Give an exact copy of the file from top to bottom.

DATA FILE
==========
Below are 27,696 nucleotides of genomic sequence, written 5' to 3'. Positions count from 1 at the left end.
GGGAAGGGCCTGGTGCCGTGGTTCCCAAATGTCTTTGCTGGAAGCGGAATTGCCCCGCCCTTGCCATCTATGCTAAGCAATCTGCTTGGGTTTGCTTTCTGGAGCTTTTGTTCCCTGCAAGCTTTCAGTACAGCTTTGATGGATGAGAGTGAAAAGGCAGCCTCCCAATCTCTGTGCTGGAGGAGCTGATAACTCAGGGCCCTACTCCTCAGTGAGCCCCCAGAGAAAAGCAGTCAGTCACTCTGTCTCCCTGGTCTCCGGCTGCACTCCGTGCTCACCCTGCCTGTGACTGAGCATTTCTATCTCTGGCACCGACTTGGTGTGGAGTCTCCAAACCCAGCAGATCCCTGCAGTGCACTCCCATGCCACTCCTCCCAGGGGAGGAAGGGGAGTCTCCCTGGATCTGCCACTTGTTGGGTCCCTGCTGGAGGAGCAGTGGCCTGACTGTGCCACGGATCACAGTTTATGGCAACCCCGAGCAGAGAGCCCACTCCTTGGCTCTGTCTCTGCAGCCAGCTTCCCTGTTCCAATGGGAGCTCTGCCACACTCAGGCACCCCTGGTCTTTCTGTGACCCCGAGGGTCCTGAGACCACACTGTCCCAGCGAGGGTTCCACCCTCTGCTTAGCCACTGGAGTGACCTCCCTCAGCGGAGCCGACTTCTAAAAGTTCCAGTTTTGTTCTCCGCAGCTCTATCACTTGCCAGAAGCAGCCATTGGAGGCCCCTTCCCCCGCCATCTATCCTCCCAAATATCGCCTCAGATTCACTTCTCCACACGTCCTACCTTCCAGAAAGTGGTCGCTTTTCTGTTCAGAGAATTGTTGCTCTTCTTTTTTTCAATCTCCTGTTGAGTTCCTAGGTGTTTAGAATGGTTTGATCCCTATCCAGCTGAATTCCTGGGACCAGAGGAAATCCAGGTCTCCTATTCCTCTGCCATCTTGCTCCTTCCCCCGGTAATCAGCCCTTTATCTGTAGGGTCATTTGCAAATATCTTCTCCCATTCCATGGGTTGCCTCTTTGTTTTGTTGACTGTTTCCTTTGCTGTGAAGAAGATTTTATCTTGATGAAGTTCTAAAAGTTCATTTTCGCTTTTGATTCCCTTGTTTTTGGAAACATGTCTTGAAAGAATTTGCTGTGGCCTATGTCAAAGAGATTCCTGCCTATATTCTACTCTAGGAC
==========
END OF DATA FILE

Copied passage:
Below are 27,696 nucleotides of genomic sequence, written 5' to 3'. Positions count from 1 at the left end.
GGGAAGGGCCTGGTGCCGTGGTTCCCAAATGTCTTTGCTGGAAGCGGAATTGCCCCGCCCTTGCCATCTATGCTAAGCAATCTGCTTGGGTTTGCTTTCTGGAGCTTTTGTTCCCTGCAAGCTTTCAGTACAGCTTTGATGGATGAGAGTGAAAAGGCAGCCTCCCAATCTCTGTGCTGGAGGAGCTGATAACTCAGGGCCCTACTCCTCAGTGAGCCCCCAGAGAAAAGCAGTCAGTCACTCTGTCTCCCTGGTCTCCGGCTGCACTCCGTGCTCACCCTGCCTGTGACTGAGCATTTCTATCTCTGGCACCGACTTGGTGTGGAGTCTCCAAACCCAGCAGATCCCTGCAGTGCACTCCCATGCCACTCCTCCCAGGGGAGGAAGGGGAGTCTCCCTGGATCTGCCACTTGTTGGGTCCCTGCTGGAGGAGCAGTGGCCTGACTGTGCCACGGATCACAGTTTATGGCAACCCCGAGCAGAGAGCCCACTCCTTGGCTCTGTCTCTGCAGCCAGCTTCCCTGTTCCAATGGGAGCTCTGCCACACTCAGGCACCCCTGGTCTTTCTGTGACCCCGAGGGTCCTGAGACCACACTGTCCCAGCGAGGGTTCCACCCTCTGCTTAGCCACTGGAGTGACCTCCCTCAGCGGAGCCGACTTCTAAAAGTTCCAGTTTTGTTCTCCGCAGCTCTATCACTTGCCAGAAGCAGCCATTGGAGGCCCCTTCCCCCGCCATCTATCCTCCCAAATATCGCCTCAGATTCACTTCTCCACACGTCCTACCTTCCAGAAAGTGGTCGCTTTTCTGTTCAGAGAATTGTTGCTCTTCTTTTTTTCAATCTCCTGTTGAGTTCCTAGGTGTTTAGAATGGTTTGATCCCTATCCAGCTGAATTCCTGGGACCAGAGGAAATCCAGGTCTCCTATTCCTCTGCCATCTTGCTCCTTCCCCCGGTAATCAGCCCTTTATCTGTAGGGTCATTTGCAAATATCTTCTCCCATTCCATGGGTTGCCTCTTTGTTTTGTTGACTGTTTCCTTTGCTGTGAAGAAGATTTTATCTTGATGAAGTTCTAAAAGTTCATTTTCGCTTTTGATTCCCTTGTTTTTGGAAACATGTCTTGAAAGAATTTGCTGTGGCCTATGTCAAAGAGATTCCTGCCTATATTCTACTCTAGGAC